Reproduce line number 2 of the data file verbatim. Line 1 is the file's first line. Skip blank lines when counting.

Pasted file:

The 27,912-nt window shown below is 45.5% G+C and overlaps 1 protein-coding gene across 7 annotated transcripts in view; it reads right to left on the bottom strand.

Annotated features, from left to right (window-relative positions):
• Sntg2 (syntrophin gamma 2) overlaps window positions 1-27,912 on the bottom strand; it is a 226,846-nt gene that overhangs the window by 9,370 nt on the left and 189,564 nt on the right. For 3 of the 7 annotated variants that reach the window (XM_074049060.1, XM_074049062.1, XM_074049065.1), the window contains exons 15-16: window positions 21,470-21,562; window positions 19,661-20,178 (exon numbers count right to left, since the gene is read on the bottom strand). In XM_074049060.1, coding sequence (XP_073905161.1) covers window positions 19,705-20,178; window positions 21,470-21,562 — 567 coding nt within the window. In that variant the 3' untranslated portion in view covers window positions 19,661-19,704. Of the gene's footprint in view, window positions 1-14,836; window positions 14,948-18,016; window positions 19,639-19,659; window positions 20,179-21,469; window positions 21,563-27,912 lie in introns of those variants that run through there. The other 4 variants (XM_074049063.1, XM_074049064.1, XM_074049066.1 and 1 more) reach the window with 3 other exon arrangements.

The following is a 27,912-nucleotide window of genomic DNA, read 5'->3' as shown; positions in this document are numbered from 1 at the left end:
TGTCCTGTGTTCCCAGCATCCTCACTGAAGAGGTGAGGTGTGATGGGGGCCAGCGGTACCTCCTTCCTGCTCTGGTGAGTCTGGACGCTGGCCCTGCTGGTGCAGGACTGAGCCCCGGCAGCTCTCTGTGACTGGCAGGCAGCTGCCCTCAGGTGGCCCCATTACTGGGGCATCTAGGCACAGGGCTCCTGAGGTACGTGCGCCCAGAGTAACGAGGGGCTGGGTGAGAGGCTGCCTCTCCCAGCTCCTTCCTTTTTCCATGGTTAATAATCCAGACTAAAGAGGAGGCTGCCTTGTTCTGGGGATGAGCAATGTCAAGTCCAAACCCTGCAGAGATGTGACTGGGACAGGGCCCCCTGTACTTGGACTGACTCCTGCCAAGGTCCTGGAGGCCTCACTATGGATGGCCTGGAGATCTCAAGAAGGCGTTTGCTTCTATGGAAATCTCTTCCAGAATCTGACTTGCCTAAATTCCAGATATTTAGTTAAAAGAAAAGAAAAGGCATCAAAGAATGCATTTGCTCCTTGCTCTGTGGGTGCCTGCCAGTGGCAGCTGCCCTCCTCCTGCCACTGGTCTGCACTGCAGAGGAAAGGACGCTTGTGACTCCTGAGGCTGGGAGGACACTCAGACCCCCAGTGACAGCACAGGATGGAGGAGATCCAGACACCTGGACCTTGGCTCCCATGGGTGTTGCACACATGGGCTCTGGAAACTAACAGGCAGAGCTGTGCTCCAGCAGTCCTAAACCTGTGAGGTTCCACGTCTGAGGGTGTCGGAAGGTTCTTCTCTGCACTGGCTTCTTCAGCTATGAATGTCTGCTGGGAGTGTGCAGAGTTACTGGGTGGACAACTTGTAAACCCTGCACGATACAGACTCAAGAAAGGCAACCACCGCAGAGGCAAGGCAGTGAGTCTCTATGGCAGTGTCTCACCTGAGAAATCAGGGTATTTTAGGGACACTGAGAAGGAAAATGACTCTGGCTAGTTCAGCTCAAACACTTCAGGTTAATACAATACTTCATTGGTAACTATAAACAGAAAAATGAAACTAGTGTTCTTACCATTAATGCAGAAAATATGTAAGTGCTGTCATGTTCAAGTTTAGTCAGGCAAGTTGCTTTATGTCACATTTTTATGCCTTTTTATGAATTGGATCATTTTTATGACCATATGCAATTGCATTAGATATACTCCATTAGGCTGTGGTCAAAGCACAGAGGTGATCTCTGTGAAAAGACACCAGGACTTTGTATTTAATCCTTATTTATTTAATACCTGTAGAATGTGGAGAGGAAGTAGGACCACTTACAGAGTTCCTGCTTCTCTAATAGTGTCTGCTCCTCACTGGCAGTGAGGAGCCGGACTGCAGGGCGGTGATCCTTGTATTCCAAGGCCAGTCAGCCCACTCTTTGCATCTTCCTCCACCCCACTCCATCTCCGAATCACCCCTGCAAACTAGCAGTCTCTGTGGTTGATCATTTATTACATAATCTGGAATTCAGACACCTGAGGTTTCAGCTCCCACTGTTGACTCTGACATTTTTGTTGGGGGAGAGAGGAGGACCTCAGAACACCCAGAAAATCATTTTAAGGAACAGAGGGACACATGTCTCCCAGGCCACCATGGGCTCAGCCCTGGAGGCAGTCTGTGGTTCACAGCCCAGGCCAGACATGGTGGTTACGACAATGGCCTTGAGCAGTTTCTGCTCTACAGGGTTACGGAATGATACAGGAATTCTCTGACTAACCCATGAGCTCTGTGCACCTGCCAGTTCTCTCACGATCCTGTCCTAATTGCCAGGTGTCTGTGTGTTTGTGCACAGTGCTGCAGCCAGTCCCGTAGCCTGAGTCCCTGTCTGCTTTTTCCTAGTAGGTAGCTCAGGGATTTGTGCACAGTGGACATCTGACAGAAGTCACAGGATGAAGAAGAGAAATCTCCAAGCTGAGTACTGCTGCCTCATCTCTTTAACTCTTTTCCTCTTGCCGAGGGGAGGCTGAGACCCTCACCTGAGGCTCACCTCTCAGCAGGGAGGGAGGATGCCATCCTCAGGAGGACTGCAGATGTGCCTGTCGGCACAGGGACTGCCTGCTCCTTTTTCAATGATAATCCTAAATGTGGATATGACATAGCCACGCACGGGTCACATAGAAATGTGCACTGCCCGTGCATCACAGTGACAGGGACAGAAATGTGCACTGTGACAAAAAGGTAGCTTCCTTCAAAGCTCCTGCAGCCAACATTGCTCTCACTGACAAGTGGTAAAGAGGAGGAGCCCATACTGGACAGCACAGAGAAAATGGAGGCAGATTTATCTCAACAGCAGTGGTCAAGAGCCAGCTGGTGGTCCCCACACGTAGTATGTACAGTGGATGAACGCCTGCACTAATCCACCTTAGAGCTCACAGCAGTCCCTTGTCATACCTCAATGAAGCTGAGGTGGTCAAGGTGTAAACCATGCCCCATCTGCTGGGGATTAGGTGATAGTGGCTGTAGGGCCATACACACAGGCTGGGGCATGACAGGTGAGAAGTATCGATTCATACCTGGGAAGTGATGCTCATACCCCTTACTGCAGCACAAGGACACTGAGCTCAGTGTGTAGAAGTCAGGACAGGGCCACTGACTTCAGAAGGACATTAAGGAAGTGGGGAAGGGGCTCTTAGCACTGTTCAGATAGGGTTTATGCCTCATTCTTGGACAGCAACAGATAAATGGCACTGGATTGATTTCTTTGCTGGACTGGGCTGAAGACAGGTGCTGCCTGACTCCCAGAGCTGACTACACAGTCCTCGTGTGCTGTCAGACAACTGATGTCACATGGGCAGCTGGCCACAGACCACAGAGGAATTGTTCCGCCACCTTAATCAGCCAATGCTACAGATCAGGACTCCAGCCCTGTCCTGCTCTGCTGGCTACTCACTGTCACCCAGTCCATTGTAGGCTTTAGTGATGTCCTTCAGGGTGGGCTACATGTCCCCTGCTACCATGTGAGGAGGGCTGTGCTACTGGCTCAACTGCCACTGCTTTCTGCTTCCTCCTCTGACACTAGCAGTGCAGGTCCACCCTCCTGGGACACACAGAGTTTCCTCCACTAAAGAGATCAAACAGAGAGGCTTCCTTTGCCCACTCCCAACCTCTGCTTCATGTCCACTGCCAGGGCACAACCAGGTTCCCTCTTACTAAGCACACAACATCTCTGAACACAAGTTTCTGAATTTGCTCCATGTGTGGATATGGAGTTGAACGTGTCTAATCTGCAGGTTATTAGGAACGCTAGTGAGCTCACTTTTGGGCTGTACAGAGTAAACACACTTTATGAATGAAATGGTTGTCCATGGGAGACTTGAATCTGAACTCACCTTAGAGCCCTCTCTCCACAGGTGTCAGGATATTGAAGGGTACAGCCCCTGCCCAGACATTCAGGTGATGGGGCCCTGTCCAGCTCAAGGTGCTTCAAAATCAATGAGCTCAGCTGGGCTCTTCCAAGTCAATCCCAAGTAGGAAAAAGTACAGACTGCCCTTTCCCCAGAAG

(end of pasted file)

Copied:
Annotated features, from left to right (window-relative positions):